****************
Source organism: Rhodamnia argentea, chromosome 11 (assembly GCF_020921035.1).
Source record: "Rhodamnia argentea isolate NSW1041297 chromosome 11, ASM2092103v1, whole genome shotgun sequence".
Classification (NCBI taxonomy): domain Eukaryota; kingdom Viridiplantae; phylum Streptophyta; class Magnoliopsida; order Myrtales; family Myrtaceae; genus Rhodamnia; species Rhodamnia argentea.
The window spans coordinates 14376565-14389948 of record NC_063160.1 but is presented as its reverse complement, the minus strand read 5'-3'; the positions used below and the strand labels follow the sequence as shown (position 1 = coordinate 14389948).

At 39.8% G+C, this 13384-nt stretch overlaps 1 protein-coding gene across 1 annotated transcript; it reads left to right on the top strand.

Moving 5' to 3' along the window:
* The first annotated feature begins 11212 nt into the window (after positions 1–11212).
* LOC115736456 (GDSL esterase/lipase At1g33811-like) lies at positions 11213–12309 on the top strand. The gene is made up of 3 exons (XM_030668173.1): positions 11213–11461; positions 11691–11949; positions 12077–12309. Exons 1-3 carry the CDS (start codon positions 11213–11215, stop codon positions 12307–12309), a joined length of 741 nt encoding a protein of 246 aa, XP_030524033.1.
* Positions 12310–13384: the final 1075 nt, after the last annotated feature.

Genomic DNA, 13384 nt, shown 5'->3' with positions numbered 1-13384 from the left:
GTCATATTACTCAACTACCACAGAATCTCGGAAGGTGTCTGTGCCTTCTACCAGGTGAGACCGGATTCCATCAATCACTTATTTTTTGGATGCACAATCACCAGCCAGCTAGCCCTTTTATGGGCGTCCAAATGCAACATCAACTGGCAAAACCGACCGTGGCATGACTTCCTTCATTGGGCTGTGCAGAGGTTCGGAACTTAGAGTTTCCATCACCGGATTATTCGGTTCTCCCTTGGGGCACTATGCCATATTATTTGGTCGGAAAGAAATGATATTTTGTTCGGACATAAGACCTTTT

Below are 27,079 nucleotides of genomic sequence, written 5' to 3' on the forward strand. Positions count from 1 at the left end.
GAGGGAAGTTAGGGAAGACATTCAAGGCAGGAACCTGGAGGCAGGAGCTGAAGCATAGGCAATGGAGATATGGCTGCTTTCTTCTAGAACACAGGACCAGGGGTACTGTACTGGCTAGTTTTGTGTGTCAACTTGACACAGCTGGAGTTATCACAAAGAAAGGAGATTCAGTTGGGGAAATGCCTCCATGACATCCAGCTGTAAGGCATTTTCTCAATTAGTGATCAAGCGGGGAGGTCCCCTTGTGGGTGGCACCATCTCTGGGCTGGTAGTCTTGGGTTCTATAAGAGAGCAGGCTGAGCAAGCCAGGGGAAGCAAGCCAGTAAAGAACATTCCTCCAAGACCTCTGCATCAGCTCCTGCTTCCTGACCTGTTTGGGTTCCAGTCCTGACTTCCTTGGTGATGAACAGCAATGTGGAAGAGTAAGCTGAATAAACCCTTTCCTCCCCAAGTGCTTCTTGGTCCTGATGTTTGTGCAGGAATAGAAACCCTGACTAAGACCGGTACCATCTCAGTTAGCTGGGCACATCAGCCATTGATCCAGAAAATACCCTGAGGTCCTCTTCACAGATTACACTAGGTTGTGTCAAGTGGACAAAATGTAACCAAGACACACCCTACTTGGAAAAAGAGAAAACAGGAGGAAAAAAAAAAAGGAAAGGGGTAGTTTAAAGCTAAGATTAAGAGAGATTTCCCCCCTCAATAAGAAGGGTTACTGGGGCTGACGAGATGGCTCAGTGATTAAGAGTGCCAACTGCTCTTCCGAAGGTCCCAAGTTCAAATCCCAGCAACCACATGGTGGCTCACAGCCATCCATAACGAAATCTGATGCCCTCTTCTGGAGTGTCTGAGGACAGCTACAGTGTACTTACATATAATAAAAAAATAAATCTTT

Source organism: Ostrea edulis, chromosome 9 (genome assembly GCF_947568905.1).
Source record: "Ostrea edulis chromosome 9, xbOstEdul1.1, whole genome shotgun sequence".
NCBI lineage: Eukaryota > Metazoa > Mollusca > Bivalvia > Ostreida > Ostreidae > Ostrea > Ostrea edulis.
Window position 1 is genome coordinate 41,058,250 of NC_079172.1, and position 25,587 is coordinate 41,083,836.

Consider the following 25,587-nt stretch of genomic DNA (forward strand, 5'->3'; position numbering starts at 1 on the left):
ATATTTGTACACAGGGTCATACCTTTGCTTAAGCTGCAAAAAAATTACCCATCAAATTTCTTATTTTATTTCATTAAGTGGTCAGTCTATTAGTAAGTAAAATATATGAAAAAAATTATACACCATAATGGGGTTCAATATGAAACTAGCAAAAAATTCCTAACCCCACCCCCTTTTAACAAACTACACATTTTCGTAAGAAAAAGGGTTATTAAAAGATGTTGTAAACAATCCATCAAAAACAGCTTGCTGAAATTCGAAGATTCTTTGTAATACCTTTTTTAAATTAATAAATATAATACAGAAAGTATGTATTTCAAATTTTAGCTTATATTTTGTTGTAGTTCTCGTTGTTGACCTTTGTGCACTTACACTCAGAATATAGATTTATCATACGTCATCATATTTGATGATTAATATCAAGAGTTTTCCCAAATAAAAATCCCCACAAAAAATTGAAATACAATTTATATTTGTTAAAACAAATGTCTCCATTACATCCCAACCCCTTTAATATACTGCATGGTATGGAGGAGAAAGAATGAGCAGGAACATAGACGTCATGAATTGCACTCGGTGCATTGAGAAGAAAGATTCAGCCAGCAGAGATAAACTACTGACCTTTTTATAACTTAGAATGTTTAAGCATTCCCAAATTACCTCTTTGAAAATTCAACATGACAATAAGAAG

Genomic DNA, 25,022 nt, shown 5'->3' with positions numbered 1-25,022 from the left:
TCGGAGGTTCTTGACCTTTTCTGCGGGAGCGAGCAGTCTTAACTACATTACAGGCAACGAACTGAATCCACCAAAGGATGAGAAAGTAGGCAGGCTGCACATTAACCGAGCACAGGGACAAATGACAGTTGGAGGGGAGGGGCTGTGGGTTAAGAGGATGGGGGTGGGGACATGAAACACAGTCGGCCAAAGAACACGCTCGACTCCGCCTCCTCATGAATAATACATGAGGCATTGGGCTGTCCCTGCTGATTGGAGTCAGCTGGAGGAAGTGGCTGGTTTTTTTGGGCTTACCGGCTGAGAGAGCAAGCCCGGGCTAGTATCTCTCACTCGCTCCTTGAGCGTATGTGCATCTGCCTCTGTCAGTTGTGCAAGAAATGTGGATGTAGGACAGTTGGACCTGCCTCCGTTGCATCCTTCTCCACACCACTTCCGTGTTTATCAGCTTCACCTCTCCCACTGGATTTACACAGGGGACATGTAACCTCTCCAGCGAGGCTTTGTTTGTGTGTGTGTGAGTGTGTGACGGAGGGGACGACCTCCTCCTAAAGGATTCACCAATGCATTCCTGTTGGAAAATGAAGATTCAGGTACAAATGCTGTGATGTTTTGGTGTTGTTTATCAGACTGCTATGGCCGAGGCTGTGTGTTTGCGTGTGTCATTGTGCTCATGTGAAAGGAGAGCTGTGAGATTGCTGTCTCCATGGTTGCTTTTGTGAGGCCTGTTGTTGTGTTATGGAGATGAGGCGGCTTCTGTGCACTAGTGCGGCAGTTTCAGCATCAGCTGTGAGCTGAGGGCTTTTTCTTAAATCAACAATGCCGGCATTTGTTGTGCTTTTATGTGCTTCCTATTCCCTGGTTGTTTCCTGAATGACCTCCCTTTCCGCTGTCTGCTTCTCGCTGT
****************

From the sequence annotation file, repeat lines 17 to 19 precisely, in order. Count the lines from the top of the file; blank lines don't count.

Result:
Window position 1 is genome coordinate 41,058,250 of NC_079172.1, and position 25,587 is coordinate 41,083,836.

Consider the following 25,587-nt stretch of genomic DNA (forward strand, 5'->3'; position numbering starts at 1 on the left):
ATATTTGTACACAGGGTCATACCTTTGCTTAAGCTGCAAAAAAATTACCCATCAAATTTCTTATTTTATTTCATTAAGTGGTCAGTCTATTAGTAAGTAAAATATATGAAAAAAATTATACACCATAATGGGGTTCAATATGAAACTAGCAAAAAATTCCTAACCCCACCCCCTTTTAACAAACTACACATTTTCGTAAGAAAAAGGGTTATTAAAAGATGTTGTAAACAATCCATCAAAAACAGCTTGCTGAAATTCGAAGATTCTTTGTAATACCTTTTTTAAATTAATAAATATAATACAGAAAGTATGTATTTCAAATTTTAGCTTATATTTTGTTGTAGTTCTCGTTGTTGACCTTTGTGCACTTACACTCAGAATATAGATTTATCATACGTCATCATATTTGATGATTAATATCAAGAGTTTTCCCAAATAAAAATCCCCACAAAAAATTGAAATACAATTTATATTTGTTAAAACAAATGTCTCCATTACATCCCAACCCCTTTAATATACTGCATGGTATGGAGGAGAAAGAATGAGCAGGAACATAGACGTCATGAATTGCACTCGGTGCATTGAGAAGAAAGATTCAGCCAGCAGAGATAAACTACTGACCTTTTTATAACTTAGAATGTTTAAGCATTCCCAAATTACCTCTTTGAAAATTCAACATGACAATAAGAAG